“Recently I spoke with the Mayor of Wroclaw, and he said that there were 100,000 Ukrainians - and that’s more than 12% of the inhabitants of Wroclaw.” Generally in Poland there are about 7 million of them. Do you know what saves Lviv? We, in principle, have a high level of comfort. Thousands of people work in the it sphere where the average salary is about $ 2,000”.

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So we see that visiting is not massive and the main concern of the current Ukrainian authority is not to lose the best workforce and brains – people who would go to Europe for a better life.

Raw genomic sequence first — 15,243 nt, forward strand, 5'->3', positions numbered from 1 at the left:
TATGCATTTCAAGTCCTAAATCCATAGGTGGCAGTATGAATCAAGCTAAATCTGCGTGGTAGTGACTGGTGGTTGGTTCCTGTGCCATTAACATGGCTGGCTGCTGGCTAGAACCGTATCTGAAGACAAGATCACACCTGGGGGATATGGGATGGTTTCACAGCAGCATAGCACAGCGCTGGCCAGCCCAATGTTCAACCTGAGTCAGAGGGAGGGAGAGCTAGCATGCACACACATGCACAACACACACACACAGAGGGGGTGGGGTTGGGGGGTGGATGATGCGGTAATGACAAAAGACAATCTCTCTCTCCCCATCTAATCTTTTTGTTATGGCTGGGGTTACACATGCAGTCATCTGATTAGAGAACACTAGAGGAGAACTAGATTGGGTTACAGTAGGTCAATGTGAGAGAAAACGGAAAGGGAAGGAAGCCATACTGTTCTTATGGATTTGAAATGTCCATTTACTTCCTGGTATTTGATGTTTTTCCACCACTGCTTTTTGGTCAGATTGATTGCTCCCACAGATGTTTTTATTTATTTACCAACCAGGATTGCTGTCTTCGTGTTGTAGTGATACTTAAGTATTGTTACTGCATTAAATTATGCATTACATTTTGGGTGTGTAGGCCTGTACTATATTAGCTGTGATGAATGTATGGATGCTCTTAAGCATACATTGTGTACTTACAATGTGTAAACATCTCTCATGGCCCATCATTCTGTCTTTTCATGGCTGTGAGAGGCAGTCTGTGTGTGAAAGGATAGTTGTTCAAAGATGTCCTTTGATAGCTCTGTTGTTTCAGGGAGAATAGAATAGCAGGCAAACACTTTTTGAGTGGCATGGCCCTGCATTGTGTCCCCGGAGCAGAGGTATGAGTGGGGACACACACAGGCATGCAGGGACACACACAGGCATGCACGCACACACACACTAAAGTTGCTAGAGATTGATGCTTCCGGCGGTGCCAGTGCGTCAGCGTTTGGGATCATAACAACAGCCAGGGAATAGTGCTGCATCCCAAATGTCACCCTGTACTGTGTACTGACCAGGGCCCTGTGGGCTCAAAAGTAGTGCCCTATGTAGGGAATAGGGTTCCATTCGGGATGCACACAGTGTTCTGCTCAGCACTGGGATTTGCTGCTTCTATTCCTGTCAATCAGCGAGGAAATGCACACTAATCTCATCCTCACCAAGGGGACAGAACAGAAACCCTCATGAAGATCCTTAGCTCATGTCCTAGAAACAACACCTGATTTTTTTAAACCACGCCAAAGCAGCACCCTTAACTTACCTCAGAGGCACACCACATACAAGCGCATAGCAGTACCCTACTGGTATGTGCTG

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But only the it people and top managers are so lucky in Ukraine. The rest live on a meager salary of an average of 100-200 Euro – too little by European standards. And the current young and middle-aged generation doesn’t want to wait for the future glory of Ukraine like that which their parents lived in. But in a sad story of empty political talks about European integration by Ukraine’s politicians and a high level of corruption and a very lavish life of the top officials (which they don’t bother themselves to hide) mass work migration is one important point. Nowadays migration is a global trend. Not all Ukrainians go as low paid workers to Poland or the